4. Discussion

4.1. K = 2 Structure Analysis

The K = 2 Structure analysis provides a perspective that is strongly focused on the two overarching Andean and Middle American gene pools present in common bean. This perspective can shed light upon the differences and similarities between the geographic arenas of China, The Iberian Peninsula, Europe, and North America. The K = 2 Structure analysis shows that the commercial beans in the BeanCAP diversity panel are both skewed towards the Andean center and heavily intermixed with nearly half containing an admixture to their predominate type of greater than 10% and about a third containing an admixture greater than 20% (Table 2). This likely reflects the work of plant breeders to intercross lines for selection of new trait combinations, but a small portion of this intermixing could also reflect accidental outcrosses in an on farm context, although outcrossing rates in common bean are known to be extremely low. In comparison to the BeanCAP, the rates of intermixing were significantly lower for heirloom pole beans of Europe and North America and for Spanish bean lines, and were lower still for Chinese bean lines and dry beans. This indicates that these bean lines have undergone much less intercrossing by breeders. The Chinese and American heirlooms beans also contained much higher percentages of predominately Middle American germplasm, whereas commercial materials from Europe and North America as well as the Spanish collection are predominately Andean. The high degree of Middle American genetic background in American snap heirlooms may reflect the proximity of Central America to places such as the Southeastern United States.

4.2. Expected Heterozygosity

Expected heterozygosity was also analyzed to gain a sense of the genetic diversity present in these germplasm collections. This analysis showed that rare alleles were present at higher rates in the dry beans than in any other collection. This result is consistent with the notion that snap beans were derived from dry beans and that snap beans may have undergone a genetic bottleneck. But it also showed that the cumulative diversity of all the snap beans, including Chinese, Spanish, American/European pole beans, and the BeanCAP were nearly as diverse as our selected dry bean subset containing both centers of domestication and all bean races. This shows that a broader collection of snap beans or a carefully chosen core collection at a gene bank could capture a significant amount of genetic diversity in snap beans. There is a difference in the size of n between the dry beans and all snap beans combined, and this difference in n would tend to reduce the HET value for dry beans, but this is counterbalanced by the fact that the dry beans were handpicked to be as diverse as possible with all bean races represented. An interesting side-light to this analysis is the surprising diversity of European and American heirloom pole beans (all other pole snap) which was higher than any other subset of snap beans.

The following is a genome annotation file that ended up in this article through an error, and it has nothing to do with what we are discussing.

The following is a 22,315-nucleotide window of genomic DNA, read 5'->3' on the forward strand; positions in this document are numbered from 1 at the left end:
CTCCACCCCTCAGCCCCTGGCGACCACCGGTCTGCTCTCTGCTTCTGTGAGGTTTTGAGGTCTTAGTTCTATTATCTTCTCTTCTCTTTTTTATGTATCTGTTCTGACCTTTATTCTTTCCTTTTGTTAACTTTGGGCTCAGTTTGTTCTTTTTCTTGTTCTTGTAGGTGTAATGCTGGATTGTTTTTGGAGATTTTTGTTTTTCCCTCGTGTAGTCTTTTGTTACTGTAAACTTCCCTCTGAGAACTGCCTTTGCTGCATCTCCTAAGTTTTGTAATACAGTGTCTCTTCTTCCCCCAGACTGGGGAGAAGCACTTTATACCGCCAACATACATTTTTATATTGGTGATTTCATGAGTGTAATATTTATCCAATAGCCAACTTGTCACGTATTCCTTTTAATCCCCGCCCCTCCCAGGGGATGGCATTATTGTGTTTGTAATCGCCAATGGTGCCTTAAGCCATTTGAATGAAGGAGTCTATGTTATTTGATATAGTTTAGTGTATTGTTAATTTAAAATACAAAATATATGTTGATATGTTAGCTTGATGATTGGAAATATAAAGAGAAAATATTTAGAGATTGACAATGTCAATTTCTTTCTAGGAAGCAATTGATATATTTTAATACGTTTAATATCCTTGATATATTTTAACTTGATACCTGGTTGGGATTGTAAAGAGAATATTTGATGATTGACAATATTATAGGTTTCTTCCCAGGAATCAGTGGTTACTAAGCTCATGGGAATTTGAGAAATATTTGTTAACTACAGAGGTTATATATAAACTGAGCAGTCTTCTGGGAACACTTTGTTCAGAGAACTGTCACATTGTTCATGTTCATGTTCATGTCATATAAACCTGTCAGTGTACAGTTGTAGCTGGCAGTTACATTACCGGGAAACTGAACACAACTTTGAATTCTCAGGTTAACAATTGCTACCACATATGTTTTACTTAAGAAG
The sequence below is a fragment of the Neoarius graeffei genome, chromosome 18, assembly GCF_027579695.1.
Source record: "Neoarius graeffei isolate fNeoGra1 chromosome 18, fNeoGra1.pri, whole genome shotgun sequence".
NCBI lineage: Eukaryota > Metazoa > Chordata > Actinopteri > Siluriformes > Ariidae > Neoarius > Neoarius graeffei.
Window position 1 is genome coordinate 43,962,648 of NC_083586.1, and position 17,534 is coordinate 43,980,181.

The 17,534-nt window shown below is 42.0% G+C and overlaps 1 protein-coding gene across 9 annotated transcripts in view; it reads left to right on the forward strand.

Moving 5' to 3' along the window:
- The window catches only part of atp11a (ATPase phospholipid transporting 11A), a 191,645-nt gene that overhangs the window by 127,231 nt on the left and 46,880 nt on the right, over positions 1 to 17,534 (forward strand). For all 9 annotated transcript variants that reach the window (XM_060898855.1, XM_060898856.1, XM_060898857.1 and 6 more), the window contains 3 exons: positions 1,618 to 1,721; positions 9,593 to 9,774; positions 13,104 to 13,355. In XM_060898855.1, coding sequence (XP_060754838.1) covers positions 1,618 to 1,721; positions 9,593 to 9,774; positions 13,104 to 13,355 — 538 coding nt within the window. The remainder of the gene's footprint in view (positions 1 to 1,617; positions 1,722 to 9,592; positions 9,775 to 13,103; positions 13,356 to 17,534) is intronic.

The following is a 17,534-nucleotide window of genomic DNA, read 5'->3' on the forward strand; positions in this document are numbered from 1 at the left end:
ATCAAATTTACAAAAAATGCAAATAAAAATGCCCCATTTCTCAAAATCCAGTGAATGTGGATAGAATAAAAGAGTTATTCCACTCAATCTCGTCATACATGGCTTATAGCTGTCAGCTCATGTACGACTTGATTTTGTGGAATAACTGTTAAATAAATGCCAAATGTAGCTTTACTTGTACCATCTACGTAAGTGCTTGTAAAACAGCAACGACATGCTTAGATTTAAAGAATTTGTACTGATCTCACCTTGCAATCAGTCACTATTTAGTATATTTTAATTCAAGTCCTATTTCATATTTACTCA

4.3. Phylogenetic Analysis

The Blue Lake phylogenetic tree shows the degree to which the original Blue Lake genetic background has been altered by breeding efforts over the years. This represents two opportunities for future breeding in the Blue Lake background. First, it suggests a relatively straightforward method for monitoring changes to the genome by gauging the level of admixture. Second, it suggests one path forward for improving Blue Lake, namely returning to the original pole habit materials for the original quality traits that first made Blue Lake beans popular.
The phylogenetic tree of Chinese, Spanish, and race Chile bean lines shows that these disparate geographic centers of secondary diversity (i.e., the Iberian Peninsula and China) are actually connected genetically as can be seen in the multiple shared clades in both the Middle American and Andean gene pools. Despite the geographic distance, this should not be entirely surprising. There are plausible trade routes out of the Americas during the early years of the Columbian Exchange, such as trade through the Spanish colony of the Philippines and then through the Portuguese colony of Macau in modern day China, and day length adaptations that overlap in parts of China and the Iberian Peninsula. According to Singh and colleagues [5], bean race Chile is centered on modern day Chile at a latitude of approximately 30° to 40° in its central part, which overlaps favorably with the roughly 36° to 43° latitude of the Iberian Peninsula and with the Northern parts of China. Yet in spite of these overlaps and cladistic connections, there are also stark differences. When viewed through the lens of either/or groupings, the Chinese materials are overwhelmingly derived from the Middle American gene pool but the Spanish materials are overwhelmingly derived from the Andean gene pool. This can be seen in the disproportionate split between Chinese and Spanish accessions shown in the phylogram centered at the branch point just below ‘91-3982’. Just as shared trade routes and shared day length adaptations at similar latitudes may explain the similarities, differing trade routes and the differing day length adaptations of Southern China in comparison to Chile and the Iberian Peninsula may explain the strong influence of the Mesoamerican gene pool on the Chinese lines.

4.4. Principal Coordinates Analysis

The principal coordinates analysis supports many of the findings of the phylogenetic trees. The Blue Lake lines are spread out across the PCoA biplot in a manner that mirrors the phylogenetic tree. The Blue Lake varieties that contain the most Andean admixture are furthest to the left on the phylogram where the Andean genotypes reside and also are the furthest to the left on the PCoA biplot where the Andean gene pool genotypes cluster (Figure 4). Similarly, the mixed genotypes are found in an intermediate position and the purest genotypes from the earliest days of Blue Lake breeding are closely clustered with the genotypes of the Middle American gene pool. The two enlarged clusters from the biplot also verifies and validates that close connections between Chinese and Spanish lines apparent in the phylogram and the connections to race Chile.